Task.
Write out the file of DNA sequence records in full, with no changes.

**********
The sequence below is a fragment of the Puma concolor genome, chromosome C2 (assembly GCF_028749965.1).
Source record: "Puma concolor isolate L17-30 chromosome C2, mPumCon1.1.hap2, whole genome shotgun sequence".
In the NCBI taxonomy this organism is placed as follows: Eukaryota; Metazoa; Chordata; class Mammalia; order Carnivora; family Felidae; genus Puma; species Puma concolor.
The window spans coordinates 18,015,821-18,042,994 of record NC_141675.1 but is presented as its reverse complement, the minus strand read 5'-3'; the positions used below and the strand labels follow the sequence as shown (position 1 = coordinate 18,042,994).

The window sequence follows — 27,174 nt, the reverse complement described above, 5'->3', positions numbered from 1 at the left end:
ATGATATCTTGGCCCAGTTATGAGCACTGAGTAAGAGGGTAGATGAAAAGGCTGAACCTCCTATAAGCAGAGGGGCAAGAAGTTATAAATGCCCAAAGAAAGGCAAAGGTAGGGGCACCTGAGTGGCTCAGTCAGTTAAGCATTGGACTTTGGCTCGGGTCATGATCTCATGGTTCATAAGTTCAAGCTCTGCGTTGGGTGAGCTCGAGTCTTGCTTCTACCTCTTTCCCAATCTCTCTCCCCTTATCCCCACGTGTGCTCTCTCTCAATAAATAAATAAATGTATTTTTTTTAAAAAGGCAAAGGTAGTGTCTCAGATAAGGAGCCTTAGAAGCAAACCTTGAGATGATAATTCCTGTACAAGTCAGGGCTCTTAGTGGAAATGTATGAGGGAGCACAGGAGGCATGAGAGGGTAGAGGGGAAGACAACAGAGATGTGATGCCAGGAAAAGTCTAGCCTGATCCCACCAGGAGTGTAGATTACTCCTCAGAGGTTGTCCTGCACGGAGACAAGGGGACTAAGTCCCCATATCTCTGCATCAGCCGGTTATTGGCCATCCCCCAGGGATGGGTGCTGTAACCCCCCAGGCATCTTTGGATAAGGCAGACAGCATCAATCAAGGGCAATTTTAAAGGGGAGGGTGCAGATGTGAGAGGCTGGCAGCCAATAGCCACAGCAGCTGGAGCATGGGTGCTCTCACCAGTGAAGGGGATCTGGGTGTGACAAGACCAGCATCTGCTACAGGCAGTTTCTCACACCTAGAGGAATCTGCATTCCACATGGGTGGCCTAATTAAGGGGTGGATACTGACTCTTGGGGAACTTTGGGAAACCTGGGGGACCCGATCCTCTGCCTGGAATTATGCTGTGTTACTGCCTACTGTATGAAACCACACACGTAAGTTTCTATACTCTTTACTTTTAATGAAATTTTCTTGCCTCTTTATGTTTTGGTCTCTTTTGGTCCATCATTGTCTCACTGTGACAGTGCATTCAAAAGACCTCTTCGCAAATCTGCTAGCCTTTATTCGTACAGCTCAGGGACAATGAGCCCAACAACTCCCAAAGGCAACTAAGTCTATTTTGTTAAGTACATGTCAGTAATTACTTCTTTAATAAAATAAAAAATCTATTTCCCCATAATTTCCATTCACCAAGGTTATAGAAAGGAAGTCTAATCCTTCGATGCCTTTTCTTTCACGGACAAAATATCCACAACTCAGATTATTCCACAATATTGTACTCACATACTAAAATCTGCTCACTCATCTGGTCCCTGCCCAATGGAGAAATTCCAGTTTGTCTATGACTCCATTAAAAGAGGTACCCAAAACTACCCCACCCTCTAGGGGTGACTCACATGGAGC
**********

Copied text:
The sequence below is a fragment of the Puma concolor genome, chromosome C2 (assembly GCF_028749965.1).
Source record: "Puma concolor isolate L17-30 chromosome C2, mPumCon1.1.hap2, whole genome shotgun sequence".
In the NCBI taxonomy this organism is placed as follows: Eukaryota; Metazoa; Chordata; class Mammalia; order Carnivora; family Felidae; genus Puma; species Puma concolor.
The window spans coordinates 18,015,821-18,042,994 of record NC_141675.1 but is presented as its reverse complement, the minus strand read 5'-3'; the positions used below and the strand labels follow the sequence as shown (position 1 = coordinate 18,042,994).

The window sequence follows — 27,174 nt, the reverse complement described above, 5'->3', positions numbered from 1 at the left end:
ATGATATCTTGGCCCAGTTATGAGCACTGAGTAAGAGGGTAGATGAAAAGGCTGAACCTCCTATAAGCAGAGGGGCAAGAAGTTATAAATGCCCAAAGAAAGGCAAAGGTAGGGGCACCTGAGTGGCTCAGTCAGTTAAGCATTGGACTTTGGCTCGGGTCATGATCTCATGGTTCATAAGTTCAAGCTCTGCGTTGGGTGAGCTCGAGTCTTGCTTCTACCTCTTTCCCAATCTCTCTCCCCTTATCCCCACGTGTGCTCTCTCTCAATAAATAAATAAATGTATTTTTTTTAAAAAGGCAAAGGTAGTGTCTCAGATAAGGAGCCTTAGAAGCAAACCTTGAGATGATAATTCCTGTACAAGTCAGGGCTCTTAGTGGAAATGTATGAGGGAGCACAGGAGGCATGAGAGGGTAGAGGGGAAGACAACAGAGATGTGATGCCAGGAAAAGTCTAGCCTGATCCCACCAGGAGTGTAGATTACTCCTCAGAGGTTGTCCTGCACGGAGACAAGGGGACTAAGTCCCCATATCTCTGCATCAGCCGGTTATTGGCCATCCCCCAGGGATGGGTGCTGTAACCCCCCAGGCATCTTTGGATAAGGCAGACAGCATCAATCAAGGGCAATTTTAAAGGGGAGGGTGCAGATGTGAGAGGCTGGCAGCCAATAGCCACAGCAGCTGGAGCATGGGTGCTCTCACCAGTGAAGGGGATCTGGGTGTGACAAGACCAGCATCTGCTACAGGCAGTTTCTCACACCTAGAGGAATCTGCATTCCACATGGGTGGCCTAATTAAGGGGTGGATACTGACTCTTGGGGAACTTTGGGAAACCTGGGGGACCCGATCCTCTGCCTGGAATTATGCTGTGTTACTGCCTACTGTATGAAACCACACACGTAAGTTTCTATACTCTTTACTTTTAATGAAATTTTCTTGCCTCTTTATGTTTTGGTCTCTTTTGGTCCATCATTGTCTCACTGTGACAGTGCATTCAAAAGACCTCTTCGCAAATCTGCTAGCCTTTATTCGTACAGCTCAGGGACAATGAGCCCAACAACTCCCAAAGGCAACTAAGTCTATTTTGTTAAGTACATGTCAGTAATTACTTCTTTAATAAAATAAAAAATCTATTTCCCCATAATTTCCATTCACCAAGGTTATAGAAAGGAAGTCTAATCCTTCGATGCCTTTTCTTTCACGGACAAAATATCCACAACTCAGATTATTCCACAATATTGTACTCACATACTAAAATCTGCTCACTCATCTGGTCCCTGCCCAATGGAGAAATTCCAGTTTGTCTATGACTCCATTAAAAGAGGTACCCAAAACTACCCCACCCTCTAGGGGTGACTCACATGGAGC